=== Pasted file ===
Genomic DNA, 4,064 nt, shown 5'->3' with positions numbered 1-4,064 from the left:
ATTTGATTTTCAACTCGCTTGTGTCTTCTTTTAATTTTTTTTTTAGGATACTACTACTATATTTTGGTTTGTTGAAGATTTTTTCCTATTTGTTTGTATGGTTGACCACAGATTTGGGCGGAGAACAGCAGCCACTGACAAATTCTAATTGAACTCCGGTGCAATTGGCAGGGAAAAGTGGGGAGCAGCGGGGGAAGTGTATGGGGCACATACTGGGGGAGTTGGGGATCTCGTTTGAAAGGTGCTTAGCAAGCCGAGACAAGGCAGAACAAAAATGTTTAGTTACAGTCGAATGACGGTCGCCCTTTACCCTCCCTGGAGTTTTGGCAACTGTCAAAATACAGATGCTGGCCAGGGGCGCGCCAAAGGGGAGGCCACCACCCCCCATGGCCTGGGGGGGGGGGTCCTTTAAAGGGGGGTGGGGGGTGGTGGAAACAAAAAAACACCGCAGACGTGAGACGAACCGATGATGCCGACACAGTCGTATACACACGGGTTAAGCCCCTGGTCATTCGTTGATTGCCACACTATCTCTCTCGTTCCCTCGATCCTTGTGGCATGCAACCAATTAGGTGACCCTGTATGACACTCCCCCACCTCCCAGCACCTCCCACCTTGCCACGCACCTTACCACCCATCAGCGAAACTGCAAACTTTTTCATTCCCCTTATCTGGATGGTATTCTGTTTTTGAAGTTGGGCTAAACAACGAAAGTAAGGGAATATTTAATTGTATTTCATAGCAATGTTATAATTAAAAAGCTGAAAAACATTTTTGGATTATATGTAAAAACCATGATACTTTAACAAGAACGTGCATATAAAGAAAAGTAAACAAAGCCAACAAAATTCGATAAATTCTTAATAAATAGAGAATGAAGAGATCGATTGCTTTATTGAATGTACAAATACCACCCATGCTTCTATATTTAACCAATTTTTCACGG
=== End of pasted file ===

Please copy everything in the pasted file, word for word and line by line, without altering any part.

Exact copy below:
Genomic DNA, 4,064 nt, shown 5'->3' with positions numbered 1-4,064 from the left:
ATTTGATTTTCAACTCGCTTGTGTCTTCTTTTAATTTTTTTTTTAGGATACTACTACTATATTTTGGTTTGTTGAAGATTTTTTCCTATTTGTTTGTATGGTTGACCACAGATTTGGGCGGAGAACAGCAGCCACTGACAAATTCTAATTGAACTCCGGTGCAATTGGCAGGGAAAAGTGGGGAGCAGCGGGGGAAGTGTATGGGGCACATACTGGGGGAGTTGGGGATCTCGTTTGAAAGGTGCTTAGCAAGCCGAGACAAGGCAGAACAAAAATGTTTAGTTACAGTCGAATGACGGTCGCCCTTTACCCTCCCTGGAGTTTTGGCAACTGTCAAAATACAGATGCTGGCCAGGGGCGCGCCAAAGGGGAGGCCACCACCCCCCATGGCCTGGGGGGGGGGGTCCTTTAAAGGGGGGTGGGGGGTGGTGGAAACAAAAAAACACCGCAGACGTGAGACGAACCGATGATGCCGACACAGTCGTATACACACGGGTTAAGCCCCTGGTCATTCGTTGATTGCCACACTATCTCTCTCGTTCCCTCGATCCTTGTGGCATGCAACCAATTAGGTGACCCTGTATGACACTCCCCCACCTCCCAGCACCTCCCACCTTGCCACGCACCTTACCACCCATCAGCGAAACTGCAAACTTTTTCATTCCCCTTATCTGGATGGTATTCTGTTTTTGAAGTTGGGCTAAACAACGAAAGTAAGGGAATATTTAATTGTATTTCATAGCAATGTTATAATTAAAAAGCTGAAAAACATTTTTGGATTATATGTAAAAACCATGATACTTTAACAAGAACGTGCATATAAAGAAAAGTAAACAAAGCCAACAAAATTCGATAAATTCTTAATAAATAGAGAATGAAGAGATCGATTGCTTTATTGAATGTACAAATACCACCCATGCTTCTATATTTAACCAATTTTTCACGG